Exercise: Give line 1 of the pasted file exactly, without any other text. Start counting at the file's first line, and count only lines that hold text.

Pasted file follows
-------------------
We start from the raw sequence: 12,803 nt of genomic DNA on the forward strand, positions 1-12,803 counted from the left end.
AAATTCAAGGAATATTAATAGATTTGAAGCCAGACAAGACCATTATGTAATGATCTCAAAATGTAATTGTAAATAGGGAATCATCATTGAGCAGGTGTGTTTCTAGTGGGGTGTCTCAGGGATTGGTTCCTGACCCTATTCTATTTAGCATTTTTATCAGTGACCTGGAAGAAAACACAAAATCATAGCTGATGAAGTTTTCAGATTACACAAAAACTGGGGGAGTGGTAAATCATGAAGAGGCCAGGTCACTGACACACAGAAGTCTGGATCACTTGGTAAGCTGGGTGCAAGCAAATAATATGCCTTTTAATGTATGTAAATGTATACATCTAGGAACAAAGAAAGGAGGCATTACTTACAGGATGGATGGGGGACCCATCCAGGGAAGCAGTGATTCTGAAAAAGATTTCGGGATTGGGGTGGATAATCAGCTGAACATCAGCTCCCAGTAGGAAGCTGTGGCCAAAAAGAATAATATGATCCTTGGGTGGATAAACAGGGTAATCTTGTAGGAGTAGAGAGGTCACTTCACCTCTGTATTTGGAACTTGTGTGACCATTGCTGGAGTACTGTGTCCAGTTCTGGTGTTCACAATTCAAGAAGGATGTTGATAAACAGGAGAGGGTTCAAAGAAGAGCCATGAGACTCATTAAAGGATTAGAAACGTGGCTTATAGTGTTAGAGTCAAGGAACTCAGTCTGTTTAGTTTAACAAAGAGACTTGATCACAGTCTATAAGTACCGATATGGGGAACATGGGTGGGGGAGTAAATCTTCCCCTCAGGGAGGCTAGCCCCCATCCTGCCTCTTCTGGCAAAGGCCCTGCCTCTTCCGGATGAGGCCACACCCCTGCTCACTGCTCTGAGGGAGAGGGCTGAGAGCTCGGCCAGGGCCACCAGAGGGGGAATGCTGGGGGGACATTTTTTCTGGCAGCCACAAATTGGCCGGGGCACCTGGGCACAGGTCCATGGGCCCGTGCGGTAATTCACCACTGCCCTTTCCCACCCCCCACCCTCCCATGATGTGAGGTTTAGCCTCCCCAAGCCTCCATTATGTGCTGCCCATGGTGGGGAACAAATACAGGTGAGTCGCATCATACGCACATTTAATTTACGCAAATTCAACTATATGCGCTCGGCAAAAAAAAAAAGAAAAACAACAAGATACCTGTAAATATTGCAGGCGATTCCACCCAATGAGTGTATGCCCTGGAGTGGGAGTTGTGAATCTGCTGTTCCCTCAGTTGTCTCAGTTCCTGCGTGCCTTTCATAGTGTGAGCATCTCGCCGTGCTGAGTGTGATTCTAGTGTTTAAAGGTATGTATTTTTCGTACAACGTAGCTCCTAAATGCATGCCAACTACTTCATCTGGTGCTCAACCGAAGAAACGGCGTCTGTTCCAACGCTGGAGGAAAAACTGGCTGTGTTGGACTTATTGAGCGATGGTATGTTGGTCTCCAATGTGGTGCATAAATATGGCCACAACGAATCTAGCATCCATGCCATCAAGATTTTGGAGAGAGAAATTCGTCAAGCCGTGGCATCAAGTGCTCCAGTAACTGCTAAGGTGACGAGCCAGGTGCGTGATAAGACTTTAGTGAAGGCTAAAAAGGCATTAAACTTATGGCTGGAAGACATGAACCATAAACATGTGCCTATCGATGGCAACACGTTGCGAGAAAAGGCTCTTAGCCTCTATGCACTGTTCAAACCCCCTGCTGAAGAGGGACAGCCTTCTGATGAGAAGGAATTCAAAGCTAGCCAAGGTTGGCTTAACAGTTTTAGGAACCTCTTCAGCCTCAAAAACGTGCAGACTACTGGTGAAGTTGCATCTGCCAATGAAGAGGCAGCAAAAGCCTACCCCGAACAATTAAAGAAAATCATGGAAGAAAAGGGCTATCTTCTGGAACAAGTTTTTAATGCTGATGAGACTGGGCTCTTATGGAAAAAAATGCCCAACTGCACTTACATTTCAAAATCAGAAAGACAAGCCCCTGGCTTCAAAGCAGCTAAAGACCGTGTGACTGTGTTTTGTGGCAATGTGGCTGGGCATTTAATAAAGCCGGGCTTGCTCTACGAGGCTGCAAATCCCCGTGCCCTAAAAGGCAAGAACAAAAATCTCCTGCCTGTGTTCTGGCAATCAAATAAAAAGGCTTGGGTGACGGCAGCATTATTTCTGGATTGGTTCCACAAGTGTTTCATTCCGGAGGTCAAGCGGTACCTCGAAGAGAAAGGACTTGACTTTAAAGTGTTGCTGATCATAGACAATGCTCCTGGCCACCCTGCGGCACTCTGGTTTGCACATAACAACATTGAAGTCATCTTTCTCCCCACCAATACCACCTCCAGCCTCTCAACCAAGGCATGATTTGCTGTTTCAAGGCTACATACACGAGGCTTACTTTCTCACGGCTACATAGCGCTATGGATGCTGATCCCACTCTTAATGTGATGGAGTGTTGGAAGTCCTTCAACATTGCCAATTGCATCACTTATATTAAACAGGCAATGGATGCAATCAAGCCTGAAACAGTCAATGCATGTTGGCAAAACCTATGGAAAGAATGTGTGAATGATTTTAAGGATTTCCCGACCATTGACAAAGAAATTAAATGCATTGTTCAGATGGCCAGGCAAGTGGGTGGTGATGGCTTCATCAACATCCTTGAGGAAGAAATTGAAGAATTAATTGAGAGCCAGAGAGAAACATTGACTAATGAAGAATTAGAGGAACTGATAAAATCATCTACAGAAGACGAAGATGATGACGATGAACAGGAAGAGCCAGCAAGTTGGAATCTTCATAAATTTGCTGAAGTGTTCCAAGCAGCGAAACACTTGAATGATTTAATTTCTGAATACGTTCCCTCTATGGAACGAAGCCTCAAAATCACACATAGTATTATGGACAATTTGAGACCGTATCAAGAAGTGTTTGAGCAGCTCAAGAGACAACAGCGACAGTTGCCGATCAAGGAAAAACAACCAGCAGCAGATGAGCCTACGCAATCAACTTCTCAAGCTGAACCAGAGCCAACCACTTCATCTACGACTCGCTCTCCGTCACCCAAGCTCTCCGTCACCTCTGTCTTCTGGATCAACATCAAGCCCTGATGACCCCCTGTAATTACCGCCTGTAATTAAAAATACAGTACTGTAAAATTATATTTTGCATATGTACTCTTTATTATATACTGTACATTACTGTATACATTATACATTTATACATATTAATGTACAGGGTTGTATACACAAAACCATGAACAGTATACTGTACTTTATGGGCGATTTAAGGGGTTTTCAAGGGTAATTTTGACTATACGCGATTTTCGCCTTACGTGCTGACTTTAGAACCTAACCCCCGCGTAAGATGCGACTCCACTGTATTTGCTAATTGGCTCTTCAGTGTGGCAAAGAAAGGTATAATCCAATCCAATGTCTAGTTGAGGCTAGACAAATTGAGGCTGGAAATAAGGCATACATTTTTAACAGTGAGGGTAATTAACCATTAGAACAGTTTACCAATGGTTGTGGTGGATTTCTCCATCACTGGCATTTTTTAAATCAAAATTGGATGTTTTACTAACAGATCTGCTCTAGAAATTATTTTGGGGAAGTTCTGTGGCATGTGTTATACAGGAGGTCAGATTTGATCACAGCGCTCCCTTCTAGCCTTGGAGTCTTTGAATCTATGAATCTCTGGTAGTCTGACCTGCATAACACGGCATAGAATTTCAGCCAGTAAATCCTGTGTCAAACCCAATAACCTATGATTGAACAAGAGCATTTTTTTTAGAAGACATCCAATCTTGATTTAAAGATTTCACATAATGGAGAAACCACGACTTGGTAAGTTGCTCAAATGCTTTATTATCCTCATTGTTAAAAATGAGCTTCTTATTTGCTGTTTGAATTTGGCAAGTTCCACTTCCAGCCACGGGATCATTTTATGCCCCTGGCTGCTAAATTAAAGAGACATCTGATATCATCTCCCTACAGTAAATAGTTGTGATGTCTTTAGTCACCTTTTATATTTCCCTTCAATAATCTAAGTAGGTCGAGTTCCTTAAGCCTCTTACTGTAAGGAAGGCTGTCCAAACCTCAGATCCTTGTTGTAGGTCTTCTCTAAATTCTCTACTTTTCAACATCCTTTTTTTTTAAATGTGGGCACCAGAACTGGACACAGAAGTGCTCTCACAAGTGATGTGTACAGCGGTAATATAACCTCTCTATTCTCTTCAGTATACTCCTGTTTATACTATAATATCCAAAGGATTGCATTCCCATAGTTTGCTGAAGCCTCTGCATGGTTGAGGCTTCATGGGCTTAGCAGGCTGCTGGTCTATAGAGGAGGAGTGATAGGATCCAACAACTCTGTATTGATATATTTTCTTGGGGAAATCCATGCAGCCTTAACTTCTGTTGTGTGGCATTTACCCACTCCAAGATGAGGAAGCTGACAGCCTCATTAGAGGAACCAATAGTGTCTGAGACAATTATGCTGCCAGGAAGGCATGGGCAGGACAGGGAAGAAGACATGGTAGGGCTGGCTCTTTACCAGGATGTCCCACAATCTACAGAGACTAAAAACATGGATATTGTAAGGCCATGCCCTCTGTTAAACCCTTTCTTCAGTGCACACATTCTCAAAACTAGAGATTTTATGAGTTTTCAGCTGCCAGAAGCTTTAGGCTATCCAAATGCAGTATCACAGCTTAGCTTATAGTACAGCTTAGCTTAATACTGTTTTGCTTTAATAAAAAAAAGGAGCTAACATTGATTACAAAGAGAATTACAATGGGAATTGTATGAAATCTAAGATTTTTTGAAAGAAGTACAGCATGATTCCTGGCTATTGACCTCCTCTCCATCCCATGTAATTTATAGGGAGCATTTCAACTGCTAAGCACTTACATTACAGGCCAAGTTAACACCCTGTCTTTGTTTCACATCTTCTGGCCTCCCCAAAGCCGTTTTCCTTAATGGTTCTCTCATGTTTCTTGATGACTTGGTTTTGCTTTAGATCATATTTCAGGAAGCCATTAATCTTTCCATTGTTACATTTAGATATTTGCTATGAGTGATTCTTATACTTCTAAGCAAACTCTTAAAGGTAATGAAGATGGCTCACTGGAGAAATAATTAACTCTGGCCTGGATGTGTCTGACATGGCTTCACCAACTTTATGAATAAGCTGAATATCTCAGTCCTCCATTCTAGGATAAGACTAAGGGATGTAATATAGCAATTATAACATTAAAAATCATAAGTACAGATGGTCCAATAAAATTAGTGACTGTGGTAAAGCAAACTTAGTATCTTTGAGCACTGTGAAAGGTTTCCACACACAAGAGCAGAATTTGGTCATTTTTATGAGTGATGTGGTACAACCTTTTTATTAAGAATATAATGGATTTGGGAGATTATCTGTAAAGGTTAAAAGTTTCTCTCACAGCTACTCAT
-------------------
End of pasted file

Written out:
We start from the raw sequence: 12,803 nt of genomic DNA on the forward strand, positions 1-12,803 counted from the left end.